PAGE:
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The Way Humans Behave Modulates the Emotional State of Piglets.

Brajon S, Laforest JP, Schmitt O, Devillers N - PLoS ONE (2015)

Bottom Line: Simultaneously, they were individually trained on a go/no-go task to discriminate a positive auditory cue, associated with food reward in a trough, from a negative one, associated with punishments (e.g. water spray).The presence of an observer during CBT did not modulate the percentage of go responses following an ambiguous cue (P > 0.10).However, regardless of the treatment, piglets spent less time in contact with the trough following positive cues during CBT in which the observer was present than absent (P < 0.0001).

View Article: PubMed Central - PubMed

Affiliation: Agriculture and Agri-Food Canada, Dairy and Swine Research and Development Centre, 2000 College Street, Sherbrooke, Quebec, J1M 0C8, Canada; Université Laval, Department of Animal Science, 2325 Rue de l'Université, Quebec city, Quebec, G1V 0A6, Canada.

ABSTRACT
The emotional state can influence decision-making under ambiguity. Cognitive bias tests (CBT) proved to be a promising indicator of the affective valence of animals in a context of farm animal welfare. Although it is well-known that humans can influence the intensity of fear and reactions of animals, research on cognitive bias often focusses on housing and management conditions and neglects the role of humans on emotional states of animals. The present study aimed at investigating whether humans can modulate the emotional state of weaned piglets. Fifty-four piglets received a chronic experience with humans: gentle (GEN), rough (ROU) or minimal contact (MIN). Simultaneously, they were individually trained on a go/no-go task to discriminate a positive auditory cue, associated with food reward in a trough, from a negative one, associated with punishments (e.g. water spray). Independently of the treatment (P = 0.82), 59% of piglets completed the training. Successfully trained piglets were then subjected to CBT, including ambiguous cues in presence or absence of a human observer. As hypothesized, GEN piglets showed a positive judgement bias, as shown by their higher percentage of go responses following an ambiguous cue compared to ROU (P = 0.03) and MIN (P = 0.02) piglets, whereas ROU and MIN piglets did not differ (P > 0.10). The presence of an observer during CBT did not modulate the percentage of go responses following an ambiguous cue (P > 0.10). However, regardless of the treatment, piglets spent less time in contact with the trough following positive cues during CBT in which the observer was present than absent (P < 0.0001). This study originally demonstrates that the nature of a chronic experience with humans can induce a judgement bias indicating that the emotional state of farm animals such as piglets can be affected by the way humans interact with them.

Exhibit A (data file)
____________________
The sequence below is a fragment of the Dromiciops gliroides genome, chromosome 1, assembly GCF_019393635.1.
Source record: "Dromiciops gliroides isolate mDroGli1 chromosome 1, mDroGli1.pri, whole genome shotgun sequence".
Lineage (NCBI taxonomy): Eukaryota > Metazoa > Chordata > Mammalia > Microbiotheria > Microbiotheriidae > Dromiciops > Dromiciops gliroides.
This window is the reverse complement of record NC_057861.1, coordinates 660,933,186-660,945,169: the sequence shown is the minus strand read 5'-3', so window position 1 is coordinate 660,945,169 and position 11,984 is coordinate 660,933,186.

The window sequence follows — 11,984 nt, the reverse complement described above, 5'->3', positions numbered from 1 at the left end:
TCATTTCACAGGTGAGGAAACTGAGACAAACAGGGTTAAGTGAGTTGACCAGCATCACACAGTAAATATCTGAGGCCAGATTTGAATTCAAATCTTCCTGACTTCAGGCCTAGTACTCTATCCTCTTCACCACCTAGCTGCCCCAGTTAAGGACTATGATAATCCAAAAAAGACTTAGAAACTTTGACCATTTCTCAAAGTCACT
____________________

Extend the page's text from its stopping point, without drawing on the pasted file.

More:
No MeSH data available.


Related in: MedlinePlus

Overview of the testing arena and the apparatus.(A) Sketch of the testing arena viewed from the top, including the apparatus and the speakers; (B) Sketch of the apparatus viewed from the side, including the camera, the light, the plastic tube and the trough. In bold topography, a part of the material used for punishments, including the tennis ball relied on a fishing line, the air compressor relied on an air spray gun and a water spray gun; (C) Picture of the apparatus viewed from the front; (D) Picture of the apparatus viewed from the top with a piglet at the trough.
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pone.0133408.g001: Overview of the testing arena and the apparatus.(A) Sketch of the testing arena viewed from the top, including the apparatus and the speakers; (B) Sketch of the apparatus viewed from the side, including the camera, the light, the plastic tube and the trough. In bold topography, a part of the material used for punishments, including the tennis ball relied on a fishing line, the air compressor relied on an air spray gun and a water spray gun; (C) Picture of the apparatus viewed from the front; (D) Picture of the apparatus viewed from the top with a piglet at the trough.

Mentions: The testing arena was located in an experimental room separated from housing rooms and consisted of a 2.30 m2 arena made of plastic-coated expanded metal flooring with an apparatus on the narrow side (Fig 1). Two digital video cameras (Panasonic WV-CP 480, Panasonic, Mississauga, ON, Canada), one fixed above the apparatus, the other fixed above the testing arena, were used to record behaviour of piglets at 15 FPS and behaviour was analysed using a specialised recording and viewing software (Omnicast, Genetec Inc., Montréal, QC, Canada). The apparatus consisted of a wooden box (50.5 x 73 x 122 cm) opened at the top and fitted with a trap door (38 x 60 cm) that can be opened using a rope and a pulley system. The apparatus contained a black plastic tube opening onto a green porcelain trough. A light was fixed above the apparatus. A tennis ball was fixed at the top of the apparatus and linked up to a fishing line. A tube linked up to an air compressor and another one linked up to a water gun (itself linked up to the air compressor) opened onto the trough. Auditory cues were played using a computer linked up to two speakers positioned on each side of the testing arena. The testing arena was cleaned at the end of daily experiments.